Indeed, a healthy lifestyle is very important to avoid unhealthy joints and promote a healthy body as a whole.

Crunching Sound in Knees - Osteoarthritis - What Can Be Done About It?

Do you suffer from crunching knees?

Even as a child you will be used to hearing the sound of knees crunching when the class knelt down at school but that probably didn't concern you at the time.

Fifteen years on if it was your knees that were crunching back then, then they may be giving you cause for concern as that sound maybe getting a little sickening to hear.

It may even be getting in the way of everyday life where you find yourself walking up stairs a funny way so to avoid any embarrassing looks.

Knee Crunching Cause

The cause is in the cartilage. That gooey liquid which helps keep the joints nice and lubricated much like oil on a chain.

When it starts to dry out the joint becomes inflamed hence the grinding sound and this is normally the sign of that osteoarthritis is kicking in.

The cause can range from a bad diet through the years, to obesity or it runs in the family, but it's more influenced by your lifestyle as a youngster.

One drawback to exercise which involves using the legs through hard impact sports on the joints like running, football, tennis etc, is that the knees may come to pay the price in the future.

Crunching Knee Treatment

NSAID's will help keep the inflammation of the joint down and reduce that crunching sound.

Even when they're not swollen, doctors suggest you take some form of prescription each day so it stays in your blood stream, so when inflammation occurs, you won't need to get your body accustomed to the NSAID again - meaning it will act straight away.

Ibuprofen is popular for people with this grinding knee condition, but these are only short term pain relief supplements and in no way help the disease go into remission.

In fact NSAID's simply cover up the real problem which is that the disease is still slowly eating away at the depleting knee cartilage, so if you want to treat the cause you need to take more control.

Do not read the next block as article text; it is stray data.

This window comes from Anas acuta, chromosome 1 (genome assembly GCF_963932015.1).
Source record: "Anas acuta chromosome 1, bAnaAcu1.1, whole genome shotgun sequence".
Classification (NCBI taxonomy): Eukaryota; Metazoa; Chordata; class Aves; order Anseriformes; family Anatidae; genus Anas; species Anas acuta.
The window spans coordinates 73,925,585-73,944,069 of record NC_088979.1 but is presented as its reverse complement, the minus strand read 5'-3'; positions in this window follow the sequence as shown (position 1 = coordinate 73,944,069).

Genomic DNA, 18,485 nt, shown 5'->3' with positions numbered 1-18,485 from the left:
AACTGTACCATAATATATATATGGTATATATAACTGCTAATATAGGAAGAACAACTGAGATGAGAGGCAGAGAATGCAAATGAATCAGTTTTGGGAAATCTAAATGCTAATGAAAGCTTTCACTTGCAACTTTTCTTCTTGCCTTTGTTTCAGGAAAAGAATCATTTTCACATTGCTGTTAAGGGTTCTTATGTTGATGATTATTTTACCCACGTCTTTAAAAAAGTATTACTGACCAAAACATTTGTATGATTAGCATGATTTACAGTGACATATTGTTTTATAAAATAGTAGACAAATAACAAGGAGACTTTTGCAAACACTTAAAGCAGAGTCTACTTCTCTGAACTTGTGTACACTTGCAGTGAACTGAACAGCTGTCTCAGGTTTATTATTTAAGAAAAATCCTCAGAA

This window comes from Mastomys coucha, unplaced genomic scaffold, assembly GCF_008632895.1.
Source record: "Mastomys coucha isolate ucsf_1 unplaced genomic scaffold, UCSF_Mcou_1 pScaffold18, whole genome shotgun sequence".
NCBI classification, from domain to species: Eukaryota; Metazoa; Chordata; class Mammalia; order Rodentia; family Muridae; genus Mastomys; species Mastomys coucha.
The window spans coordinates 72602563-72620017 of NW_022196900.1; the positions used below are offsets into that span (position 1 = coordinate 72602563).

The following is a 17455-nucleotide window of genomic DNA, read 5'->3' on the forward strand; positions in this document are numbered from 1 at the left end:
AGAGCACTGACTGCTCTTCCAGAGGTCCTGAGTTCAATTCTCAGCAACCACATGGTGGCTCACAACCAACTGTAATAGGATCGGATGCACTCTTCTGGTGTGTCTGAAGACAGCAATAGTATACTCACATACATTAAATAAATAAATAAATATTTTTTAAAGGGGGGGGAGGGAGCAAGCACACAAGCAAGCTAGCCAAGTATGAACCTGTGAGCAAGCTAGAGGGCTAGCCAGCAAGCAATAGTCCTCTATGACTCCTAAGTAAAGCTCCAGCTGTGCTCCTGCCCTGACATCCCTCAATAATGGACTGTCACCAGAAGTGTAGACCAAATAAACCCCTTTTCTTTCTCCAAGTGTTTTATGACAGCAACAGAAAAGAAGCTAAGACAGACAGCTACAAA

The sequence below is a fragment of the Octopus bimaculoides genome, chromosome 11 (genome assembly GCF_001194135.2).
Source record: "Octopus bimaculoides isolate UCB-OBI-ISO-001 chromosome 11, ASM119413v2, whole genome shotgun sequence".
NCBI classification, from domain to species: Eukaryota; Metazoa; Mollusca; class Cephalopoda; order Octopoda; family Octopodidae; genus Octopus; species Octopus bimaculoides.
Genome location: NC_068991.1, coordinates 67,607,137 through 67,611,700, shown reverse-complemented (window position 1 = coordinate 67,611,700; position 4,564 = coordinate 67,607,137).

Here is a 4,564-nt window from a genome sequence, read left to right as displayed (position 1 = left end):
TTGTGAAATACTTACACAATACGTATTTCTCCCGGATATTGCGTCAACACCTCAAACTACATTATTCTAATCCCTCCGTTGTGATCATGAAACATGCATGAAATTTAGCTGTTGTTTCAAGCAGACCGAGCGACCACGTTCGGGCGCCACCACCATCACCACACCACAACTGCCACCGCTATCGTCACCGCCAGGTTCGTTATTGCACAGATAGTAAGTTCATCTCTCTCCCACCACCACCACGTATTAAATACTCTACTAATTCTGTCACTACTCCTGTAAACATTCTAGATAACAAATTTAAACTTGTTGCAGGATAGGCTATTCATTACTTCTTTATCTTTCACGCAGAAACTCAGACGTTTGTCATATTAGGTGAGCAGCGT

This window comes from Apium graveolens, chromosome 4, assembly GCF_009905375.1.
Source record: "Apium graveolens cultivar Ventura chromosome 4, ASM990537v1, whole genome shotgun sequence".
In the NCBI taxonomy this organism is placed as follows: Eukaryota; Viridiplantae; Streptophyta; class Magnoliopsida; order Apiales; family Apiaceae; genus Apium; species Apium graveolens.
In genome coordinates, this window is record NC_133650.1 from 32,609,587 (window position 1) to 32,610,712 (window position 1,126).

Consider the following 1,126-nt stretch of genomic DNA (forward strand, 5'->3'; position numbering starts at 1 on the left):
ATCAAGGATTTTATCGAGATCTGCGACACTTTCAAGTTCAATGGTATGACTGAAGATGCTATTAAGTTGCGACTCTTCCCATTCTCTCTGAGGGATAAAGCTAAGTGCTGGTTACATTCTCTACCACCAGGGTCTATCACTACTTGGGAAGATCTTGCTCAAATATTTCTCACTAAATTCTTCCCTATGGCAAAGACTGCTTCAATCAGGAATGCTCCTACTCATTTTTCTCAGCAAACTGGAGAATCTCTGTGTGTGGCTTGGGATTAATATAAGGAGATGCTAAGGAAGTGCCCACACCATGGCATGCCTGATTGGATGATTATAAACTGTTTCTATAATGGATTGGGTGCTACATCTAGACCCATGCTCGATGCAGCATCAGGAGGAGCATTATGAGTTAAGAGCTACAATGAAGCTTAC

Arthroscopic surgery used to clean out the knee joint and smooth the cartilage was often thought of as a way of slowing down the disease, but this has now been proved false - it simply lessens the pain.

How to Treat a Crunching Knee

1. Take magnesium supplements: These have been proven far more effective than calcium supplements and have been medically proven through a 9 month clinical trial carried out in the U.S by the Journal Medicine in 2009, to improve bone density by some 11%.

2. Do low impact sports: These help rebuild the muscle tissue around the knee while improving functionality to the joint. The pain will subside and your legs will be stronger and more capable of supporting your upper body with more assurance.

Friday, March 8, 2013

Why Do People With Rheumatoid Arthritis Die?

Rheumatoid arthritis (RA) is not just a joint disease. It is a systemic illness which can kill. Studies have shown that RA has a significant mortality attached to it. Consider this: In the mid to late 1980's, a middle-aged man with RA could expect to have the same life expectancy as if he had non-Hodgkins lymphoma or triple-vessel coronary artery disease.

While these sobering statistics have changed somewhat for the better, the mortality picture for patients with RA is still not rosy.

Why does this increased mortality occur? Because it is a systemic disease, RA can lead to complications. One such complication is vasculitis (inflammation of blood vessels). In inflammation of blood vessels occurs in a major organ such as the brain or heart, a significant problem can occur. Inflammation of the eyes can lead to blindness. And RA involvement of the spine- particularly in the neck- can cause compression of the spinal cord. RA patients may develop significant lung disease with progressive interstitial problems leading to end-stage lung function.